Last week I heard David Kennedy (author of the new book Don’t Shoot) and LA Police Chief Charlie Beck talk at the Aloud Program about reducing gang violence. Kennedy’s theory, which has been implemented successfully in a number of cities, including Los Angeles, sounds almost too good to be true. As I understand it, the approach has several parts. First, recognize that the number of people responsible for the vast majority of violence in most cities is relatively small. So concentrate on those people. Next, let the street gangs know that violence will no longer be tolerated. The police will keep track of which gangs are responsible for the most violence, and will make life as miserable as possible for those particular gangs. That gives each gang a powerful incentive to lower their violence profile. Finally, and perhaps most importantly, utilize other forces in the community–peer groups, families, other community institutions–to pressure gang members to put their guns away. What happens? Everybody starts to understand that they are safer and better off if they stop resorting to shooting one another to solve their disputes. And dramatic reductions in gang violence start to occur.
In the question and answer session, audience members kept trotting out one after another pet theory for reducing crime (in this audience mostly liberal pet theories): What about reducing poverty? How about gun control? Why not legalize drugs? The chief and the author acknowledged each of these issues, but showed how none of these approaches has as much effect on the specific problem of gang violence as the so-called “ceasefire” approach. It turns out that if your goal is to reduce gang violence, you just need to focus on that. That means that the conservative nostrums for crime reduction, which Chief Beck recounted with a brief history of the LAPD’s various militaristic responses to gangs over the last couple of decades, don’t work either. Young men pay more attention to their mothers than to the police. Who knew? And if you enlist all available forces in the community to communicate the message that gang violence is no longer acceptable, people get that message.
Can this theory be applied to other types of conflict resolution? The speakers talked about using the ceasefire approach to address problems like terrorism, or to the drug wars in Mexico. The theory probably has even more applications than that.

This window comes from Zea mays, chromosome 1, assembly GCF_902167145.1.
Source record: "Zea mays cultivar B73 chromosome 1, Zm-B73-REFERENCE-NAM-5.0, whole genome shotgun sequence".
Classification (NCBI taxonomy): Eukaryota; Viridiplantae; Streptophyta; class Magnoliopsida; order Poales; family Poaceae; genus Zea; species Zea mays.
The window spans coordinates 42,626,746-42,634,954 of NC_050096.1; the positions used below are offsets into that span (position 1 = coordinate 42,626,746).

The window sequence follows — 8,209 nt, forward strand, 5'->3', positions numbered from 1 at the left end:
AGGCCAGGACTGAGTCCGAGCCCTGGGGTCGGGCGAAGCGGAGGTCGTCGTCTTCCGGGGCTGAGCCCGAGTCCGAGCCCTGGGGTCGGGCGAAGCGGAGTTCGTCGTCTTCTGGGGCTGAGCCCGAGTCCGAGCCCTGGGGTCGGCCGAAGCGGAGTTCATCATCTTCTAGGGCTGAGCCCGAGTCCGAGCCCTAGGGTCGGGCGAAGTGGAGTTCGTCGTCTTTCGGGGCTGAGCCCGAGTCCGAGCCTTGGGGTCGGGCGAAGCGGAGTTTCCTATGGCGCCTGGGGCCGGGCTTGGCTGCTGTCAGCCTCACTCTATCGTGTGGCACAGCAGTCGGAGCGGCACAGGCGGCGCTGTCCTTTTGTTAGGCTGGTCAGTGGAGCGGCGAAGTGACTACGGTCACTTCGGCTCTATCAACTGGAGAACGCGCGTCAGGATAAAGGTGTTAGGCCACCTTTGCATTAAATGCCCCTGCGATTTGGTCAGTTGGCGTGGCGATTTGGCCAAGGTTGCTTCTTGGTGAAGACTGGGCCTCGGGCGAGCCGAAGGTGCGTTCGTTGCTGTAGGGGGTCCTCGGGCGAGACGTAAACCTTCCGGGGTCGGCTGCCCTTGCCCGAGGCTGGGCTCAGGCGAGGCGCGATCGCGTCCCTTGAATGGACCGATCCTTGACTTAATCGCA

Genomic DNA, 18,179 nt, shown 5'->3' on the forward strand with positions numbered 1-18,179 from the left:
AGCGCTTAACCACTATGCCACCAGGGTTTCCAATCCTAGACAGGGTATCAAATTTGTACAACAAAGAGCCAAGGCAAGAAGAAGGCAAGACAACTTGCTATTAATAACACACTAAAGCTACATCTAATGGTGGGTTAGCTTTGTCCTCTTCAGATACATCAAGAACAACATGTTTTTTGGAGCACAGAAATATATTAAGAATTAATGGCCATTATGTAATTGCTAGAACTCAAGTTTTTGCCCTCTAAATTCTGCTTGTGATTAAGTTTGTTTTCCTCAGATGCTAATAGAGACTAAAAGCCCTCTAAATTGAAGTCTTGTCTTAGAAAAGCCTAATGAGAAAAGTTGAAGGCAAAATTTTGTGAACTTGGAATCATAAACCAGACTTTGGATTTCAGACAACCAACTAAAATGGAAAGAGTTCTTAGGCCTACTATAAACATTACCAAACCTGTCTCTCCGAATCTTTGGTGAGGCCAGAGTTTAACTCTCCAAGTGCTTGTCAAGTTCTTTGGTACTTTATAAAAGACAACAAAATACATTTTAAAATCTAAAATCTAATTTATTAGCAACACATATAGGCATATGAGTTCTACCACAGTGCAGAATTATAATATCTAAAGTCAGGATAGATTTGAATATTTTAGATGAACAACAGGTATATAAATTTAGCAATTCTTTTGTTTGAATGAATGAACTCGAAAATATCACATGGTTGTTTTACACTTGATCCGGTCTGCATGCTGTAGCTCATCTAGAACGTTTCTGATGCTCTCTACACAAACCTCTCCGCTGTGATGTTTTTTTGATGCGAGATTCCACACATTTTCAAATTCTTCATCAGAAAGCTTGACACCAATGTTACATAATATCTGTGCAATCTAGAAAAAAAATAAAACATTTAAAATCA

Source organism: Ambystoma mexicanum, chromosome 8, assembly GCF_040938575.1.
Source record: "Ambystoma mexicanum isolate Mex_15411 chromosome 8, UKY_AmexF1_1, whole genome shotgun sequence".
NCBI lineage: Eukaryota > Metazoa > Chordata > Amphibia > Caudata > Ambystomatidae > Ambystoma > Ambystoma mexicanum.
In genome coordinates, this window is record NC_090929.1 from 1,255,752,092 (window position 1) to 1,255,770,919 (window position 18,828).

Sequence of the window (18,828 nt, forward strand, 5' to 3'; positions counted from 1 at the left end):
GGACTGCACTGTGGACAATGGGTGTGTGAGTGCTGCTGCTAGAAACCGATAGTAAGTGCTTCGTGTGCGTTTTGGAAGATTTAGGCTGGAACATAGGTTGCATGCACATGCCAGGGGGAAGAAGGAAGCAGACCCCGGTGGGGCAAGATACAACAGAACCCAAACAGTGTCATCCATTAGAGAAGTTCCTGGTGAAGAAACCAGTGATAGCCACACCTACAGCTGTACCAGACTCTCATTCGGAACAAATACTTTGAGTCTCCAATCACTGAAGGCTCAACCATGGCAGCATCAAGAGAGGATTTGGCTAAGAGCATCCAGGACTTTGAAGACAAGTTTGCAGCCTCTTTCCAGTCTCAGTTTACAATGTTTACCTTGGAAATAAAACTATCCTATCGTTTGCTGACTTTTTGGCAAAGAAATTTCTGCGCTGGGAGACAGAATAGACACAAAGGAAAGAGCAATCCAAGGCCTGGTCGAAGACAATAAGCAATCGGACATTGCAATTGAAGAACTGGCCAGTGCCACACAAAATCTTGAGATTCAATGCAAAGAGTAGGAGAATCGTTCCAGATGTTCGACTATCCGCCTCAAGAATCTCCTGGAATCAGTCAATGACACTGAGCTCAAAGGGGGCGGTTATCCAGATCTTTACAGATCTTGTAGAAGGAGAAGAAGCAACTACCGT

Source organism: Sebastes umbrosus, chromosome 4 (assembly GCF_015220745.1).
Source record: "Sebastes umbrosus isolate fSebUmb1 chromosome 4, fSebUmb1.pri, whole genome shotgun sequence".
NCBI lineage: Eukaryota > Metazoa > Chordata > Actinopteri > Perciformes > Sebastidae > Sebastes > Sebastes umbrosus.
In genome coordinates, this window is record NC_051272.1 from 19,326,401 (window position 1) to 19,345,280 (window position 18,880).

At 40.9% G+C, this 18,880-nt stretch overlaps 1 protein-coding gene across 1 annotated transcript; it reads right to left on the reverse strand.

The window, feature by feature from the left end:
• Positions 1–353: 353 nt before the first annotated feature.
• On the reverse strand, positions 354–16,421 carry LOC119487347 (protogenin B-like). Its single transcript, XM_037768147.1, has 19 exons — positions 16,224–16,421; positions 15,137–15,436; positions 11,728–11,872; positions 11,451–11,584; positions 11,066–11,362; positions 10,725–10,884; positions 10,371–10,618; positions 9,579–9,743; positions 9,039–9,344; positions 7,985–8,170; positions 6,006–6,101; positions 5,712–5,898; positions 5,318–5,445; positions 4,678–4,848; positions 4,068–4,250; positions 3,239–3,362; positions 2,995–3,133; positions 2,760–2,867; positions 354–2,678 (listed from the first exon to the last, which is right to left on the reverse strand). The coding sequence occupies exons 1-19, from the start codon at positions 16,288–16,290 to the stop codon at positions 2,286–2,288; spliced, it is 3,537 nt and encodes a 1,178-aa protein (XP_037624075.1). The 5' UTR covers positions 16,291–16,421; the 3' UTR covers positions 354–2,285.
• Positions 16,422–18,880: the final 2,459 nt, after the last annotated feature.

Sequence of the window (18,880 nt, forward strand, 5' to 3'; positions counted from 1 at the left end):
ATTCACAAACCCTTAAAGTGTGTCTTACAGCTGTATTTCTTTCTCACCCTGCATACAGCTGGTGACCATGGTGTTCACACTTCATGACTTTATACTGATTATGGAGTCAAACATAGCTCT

Think about a continuum of dispute resolution procedures, from the most to the least violent (from outright murder, to a duel, to a fistfight, to a trial, to a dialogue). Progress in reducing violence is represented by making each successive adversarial method of conflict resolution less socially acceptable. For example, the United Nations is supposed to operate on the principle that war is no longer acceptable, and provides a forum for an alternative form of dispute resolution. We haven’t yet succeeded in eliminating war, but we might have had some success in reducing it. The courts were devised for the purpose of eliminating endless blood feuds, and have succeeded in making private revenge less common. Mediation can be thought of as a means of avoiding litigation, in other words, a movement from an adversarial, though non-violent, means of conflict resolution, to a more cooperative approach. To resolve conflict through mediation, we need to persuade people that conventional adversarial methods are wasteful and destructive. But if logical persuasion was not enough to make gang members understand that it is better not to resolve their quarrels with guns, then logic is is probably insufficient to help litigants understand the value of mediation. Eventually, we may need to change the social norms in the community to dissuade people from suing one another. In time, filing suit in court may come to seem as barbaric as calling out an opponent to a gunfight.
(Shorter version originally posted here.)
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